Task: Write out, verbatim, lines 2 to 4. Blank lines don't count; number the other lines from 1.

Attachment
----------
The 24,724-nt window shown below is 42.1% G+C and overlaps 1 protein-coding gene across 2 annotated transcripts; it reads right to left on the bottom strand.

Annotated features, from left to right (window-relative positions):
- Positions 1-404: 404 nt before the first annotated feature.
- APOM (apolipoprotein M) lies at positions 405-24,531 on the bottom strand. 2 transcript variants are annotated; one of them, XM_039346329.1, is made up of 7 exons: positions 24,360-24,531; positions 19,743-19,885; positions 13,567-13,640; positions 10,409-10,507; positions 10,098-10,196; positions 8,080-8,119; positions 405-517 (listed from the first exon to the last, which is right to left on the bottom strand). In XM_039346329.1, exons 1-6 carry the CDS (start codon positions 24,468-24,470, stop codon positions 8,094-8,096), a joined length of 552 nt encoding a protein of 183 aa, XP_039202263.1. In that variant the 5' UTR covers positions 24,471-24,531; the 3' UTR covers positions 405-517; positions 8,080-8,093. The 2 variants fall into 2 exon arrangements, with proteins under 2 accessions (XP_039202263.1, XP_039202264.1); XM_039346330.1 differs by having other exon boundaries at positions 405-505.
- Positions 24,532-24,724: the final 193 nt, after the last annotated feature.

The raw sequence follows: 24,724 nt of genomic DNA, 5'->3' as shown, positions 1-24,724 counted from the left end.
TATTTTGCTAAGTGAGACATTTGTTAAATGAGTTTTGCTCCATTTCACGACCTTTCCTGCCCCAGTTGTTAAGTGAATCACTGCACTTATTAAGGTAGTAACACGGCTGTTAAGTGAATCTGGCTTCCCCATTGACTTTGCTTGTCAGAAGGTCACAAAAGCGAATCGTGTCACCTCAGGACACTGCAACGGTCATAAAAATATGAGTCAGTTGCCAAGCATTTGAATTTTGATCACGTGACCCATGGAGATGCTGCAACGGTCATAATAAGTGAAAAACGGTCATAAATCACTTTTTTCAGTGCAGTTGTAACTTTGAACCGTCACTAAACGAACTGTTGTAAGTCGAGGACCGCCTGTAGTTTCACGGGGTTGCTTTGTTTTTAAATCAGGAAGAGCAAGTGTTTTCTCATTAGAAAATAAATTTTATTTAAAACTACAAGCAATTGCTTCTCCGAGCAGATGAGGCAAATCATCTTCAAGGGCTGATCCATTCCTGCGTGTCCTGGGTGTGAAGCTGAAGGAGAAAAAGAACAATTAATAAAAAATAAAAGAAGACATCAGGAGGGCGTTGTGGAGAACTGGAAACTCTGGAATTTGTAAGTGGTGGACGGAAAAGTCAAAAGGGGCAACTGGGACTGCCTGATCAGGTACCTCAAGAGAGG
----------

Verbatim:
Annotated features, from left to right (window-relative positions):
- Positions 1-404: 404 nt before the first annotated feature.
- APOM (apolipoprotein M) lies at positions 405-24,531 on the bottom strand. 2 transcript variants are annotated; one of them, XM_039346329.1, is made up of 7 exons: positions 24,360-24,531; positions 19,743-19,885; positions 13,567-13,640; positions 10,409-10,507; positions 10,098-10,196; positions 8,080-8,119; positions 405-517 (listed from the first exon to the last, which is right to left on the bottom strand). In XM_039346329.1, exons 1-6 carry the CDS (start codon positions 24,468-24,470, stop codon positions 8,094-8,096), a joined length of 552 nt encoding a protein of 183 aa, XP_039202263.1. In that variant the 5' UTR covers positions 24,471-24,531; the 3' UTR covers positions 405-517; positions 8,080-8,093. The 2 variants fall into 2 exon arrangements, with proteins under 2 accessions (XP_039202263.1, XP_039202264.1); XM_039346330.1 differs by having other exon boundaries at positions 405-505.